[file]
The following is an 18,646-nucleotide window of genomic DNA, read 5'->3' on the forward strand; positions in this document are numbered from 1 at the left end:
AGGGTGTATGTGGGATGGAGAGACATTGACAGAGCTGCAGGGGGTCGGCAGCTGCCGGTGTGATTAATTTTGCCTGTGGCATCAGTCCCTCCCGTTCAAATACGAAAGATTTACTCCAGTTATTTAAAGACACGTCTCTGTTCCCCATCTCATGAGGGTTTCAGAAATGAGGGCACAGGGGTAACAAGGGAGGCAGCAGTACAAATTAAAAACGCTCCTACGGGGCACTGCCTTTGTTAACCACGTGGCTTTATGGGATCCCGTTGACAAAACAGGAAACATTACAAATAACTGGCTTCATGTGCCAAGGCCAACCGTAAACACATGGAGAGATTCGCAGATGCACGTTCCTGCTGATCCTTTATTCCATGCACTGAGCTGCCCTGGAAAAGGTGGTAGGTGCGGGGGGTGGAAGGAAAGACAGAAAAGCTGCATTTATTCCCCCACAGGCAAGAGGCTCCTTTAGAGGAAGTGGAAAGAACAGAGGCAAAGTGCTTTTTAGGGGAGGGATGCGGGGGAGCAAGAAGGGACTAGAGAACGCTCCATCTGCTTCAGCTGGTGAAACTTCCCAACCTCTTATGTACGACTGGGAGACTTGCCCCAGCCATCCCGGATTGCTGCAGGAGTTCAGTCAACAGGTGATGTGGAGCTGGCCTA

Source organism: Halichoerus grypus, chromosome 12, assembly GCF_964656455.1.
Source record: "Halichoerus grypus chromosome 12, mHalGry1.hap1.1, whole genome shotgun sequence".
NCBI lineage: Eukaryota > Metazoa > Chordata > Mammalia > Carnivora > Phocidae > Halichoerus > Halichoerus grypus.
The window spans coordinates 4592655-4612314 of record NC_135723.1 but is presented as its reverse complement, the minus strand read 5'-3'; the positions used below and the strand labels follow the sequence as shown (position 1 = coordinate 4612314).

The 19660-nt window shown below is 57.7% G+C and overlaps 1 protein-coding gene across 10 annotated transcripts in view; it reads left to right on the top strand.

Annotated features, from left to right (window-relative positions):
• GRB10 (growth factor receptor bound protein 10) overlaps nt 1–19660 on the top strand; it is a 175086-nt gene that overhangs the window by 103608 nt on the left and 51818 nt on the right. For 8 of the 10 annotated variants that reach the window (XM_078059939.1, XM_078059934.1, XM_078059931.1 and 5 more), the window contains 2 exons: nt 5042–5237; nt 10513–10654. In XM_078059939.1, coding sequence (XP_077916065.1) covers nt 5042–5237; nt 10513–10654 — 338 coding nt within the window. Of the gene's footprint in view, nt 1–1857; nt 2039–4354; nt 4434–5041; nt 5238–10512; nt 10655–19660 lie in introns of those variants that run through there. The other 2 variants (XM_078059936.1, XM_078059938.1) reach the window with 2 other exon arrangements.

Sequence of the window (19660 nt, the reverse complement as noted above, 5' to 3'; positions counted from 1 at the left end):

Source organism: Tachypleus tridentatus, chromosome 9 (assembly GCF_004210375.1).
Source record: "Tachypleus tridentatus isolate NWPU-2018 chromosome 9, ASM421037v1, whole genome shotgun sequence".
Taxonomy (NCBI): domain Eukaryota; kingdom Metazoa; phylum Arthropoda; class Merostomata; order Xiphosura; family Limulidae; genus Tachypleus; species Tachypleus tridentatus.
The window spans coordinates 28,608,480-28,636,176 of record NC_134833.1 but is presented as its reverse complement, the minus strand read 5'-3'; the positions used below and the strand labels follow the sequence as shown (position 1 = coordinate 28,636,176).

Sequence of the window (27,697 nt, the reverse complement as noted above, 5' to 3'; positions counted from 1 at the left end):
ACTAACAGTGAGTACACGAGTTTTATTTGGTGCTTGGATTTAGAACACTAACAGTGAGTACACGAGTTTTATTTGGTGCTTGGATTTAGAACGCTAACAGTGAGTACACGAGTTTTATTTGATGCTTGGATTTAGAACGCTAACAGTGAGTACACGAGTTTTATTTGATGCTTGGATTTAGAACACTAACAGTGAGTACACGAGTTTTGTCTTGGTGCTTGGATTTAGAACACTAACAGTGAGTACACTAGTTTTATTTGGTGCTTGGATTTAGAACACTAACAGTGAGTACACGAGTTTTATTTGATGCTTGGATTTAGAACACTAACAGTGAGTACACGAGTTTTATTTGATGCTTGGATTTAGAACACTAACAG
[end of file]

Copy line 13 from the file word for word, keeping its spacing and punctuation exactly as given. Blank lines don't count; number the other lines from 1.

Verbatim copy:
Taxonomy (NCBI): domain Eukaryota; kingdom Metazoa; phylum Arthropoda; class Merostomata; order Xiphosura; family Limulidae; genus Tachypleus; species Tachypleus tridentatus.